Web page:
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Honduras Vice President Maria Antonia Rivera Rosales, left, greets Taiwan Vice President Lai Ching-te, in Honduras, Jan. 26, 2022. Lai led a Taiwanese delegation to take part in the inauguration ceremony of Honduran President-elect Xiomara Castro.
Taiwan Presidential Office/AP

TEGUCIGALPA, Honduras — Honduras President Xiomara Castro announced Tuesday that her government will seek to establish diplomatic relations with China, which would imply severing relations with Taiwan.

Castro said on her Twitter account that she instructed Honduran Foreign Affairs Minister Eduardo Reina to start negotiations with China and that her intention is “to expand the borders with freedom.”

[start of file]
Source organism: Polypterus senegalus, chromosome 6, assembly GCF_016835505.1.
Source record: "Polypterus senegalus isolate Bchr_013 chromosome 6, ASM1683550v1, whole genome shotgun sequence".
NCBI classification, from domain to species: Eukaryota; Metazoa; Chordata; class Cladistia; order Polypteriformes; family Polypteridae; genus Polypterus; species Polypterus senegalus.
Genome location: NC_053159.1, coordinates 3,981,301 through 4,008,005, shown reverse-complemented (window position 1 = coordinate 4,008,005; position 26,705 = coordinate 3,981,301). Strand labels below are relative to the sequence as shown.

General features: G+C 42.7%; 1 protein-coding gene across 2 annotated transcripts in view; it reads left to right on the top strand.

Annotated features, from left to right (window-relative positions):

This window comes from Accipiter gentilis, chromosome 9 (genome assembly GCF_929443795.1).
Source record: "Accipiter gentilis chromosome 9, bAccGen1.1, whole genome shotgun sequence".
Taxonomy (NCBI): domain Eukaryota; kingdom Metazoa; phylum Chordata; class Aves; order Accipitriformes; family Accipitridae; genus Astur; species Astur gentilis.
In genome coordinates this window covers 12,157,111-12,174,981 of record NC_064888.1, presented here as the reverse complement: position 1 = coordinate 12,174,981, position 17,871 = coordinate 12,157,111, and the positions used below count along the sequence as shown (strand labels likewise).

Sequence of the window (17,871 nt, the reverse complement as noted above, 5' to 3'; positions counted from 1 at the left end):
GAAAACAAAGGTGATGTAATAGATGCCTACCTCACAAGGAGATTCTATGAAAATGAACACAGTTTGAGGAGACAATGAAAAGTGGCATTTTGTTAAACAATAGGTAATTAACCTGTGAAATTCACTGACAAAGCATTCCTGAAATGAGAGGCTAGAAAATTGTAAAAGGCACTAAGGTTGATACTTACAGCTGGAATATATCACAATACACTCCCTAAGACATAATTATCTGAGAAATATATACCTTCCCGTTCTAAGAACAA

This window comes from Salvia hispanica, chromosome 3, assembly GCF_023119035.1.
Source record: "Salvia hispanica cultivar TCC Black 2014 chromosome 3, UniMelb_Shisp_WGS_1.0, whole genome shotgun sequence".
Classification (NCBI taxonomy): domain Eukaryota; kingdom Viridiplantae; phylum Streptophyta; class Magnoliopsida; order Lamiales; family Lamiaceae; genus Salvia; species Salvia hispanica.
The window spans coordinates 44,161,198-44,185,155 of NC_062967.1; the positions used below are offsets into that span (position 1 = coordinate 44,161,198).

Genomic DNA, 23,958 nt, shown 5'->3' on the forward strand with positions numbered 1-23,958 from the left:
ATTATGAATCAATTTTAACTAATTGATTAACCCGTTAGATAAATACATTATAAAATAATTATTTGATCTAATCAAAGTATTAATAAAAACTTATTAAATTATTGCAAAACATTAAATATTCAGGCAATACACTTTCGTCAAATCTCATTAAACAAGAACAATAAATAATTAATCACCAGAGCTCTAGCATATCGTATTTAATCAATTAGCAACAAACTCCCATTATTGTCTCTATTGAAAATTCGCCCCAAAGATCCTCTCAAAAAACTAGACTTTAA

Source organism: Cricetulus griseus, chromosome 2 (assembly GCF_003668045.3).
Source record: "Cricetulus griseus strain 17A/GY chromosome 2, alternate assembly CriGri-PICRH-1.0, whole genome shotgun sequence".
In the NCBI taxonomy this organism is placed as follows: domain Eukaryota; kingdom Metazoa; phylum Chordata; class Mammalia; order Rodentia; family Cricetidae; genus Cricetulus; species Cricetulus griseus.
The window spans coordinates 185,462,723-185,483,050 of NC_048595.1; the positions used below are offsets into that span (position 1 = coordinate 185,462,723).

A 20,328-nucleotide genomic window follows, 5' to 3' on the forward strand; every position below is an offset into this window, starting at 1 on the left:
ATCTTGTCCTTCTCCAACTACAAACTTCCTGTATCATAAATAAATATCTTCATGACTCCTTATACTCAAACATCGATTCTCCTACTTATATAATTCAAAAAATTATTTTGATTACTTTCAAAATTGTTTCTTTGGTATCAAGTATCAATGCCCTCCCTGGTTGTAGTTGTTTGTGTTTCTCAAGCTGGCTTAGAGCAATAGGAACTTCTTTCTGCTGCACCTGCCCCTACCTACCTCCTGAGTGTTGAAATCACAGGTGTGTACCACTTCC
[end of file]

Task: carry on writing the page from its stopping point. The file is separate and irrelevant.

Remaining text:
Honduras is one of the few remaining allies of Taiwan, and Castro’s announcement represents a change on its diplomatic views.

Taiwan’s official Central News Agency quoted an unidentified Foreign Ministry official as saying they were “in the process of ascertaining the situation” and had no further details.

China claims self-ruled, democratic Taiwan is part of its territory and sees diplomatic recognition of the island as interference in its affairs. Beijing has isolated Taiwan diplomatically with a long campaign against such recognition under the “one-China” policy.

In January 2022, the foreign affairs minister told The Associated Press that Honduras would continue strengthening ties with Taiwan and establishing a diplomatic relationship with China was not a priority for Castro.

It’s not clear what made the government change its mind.

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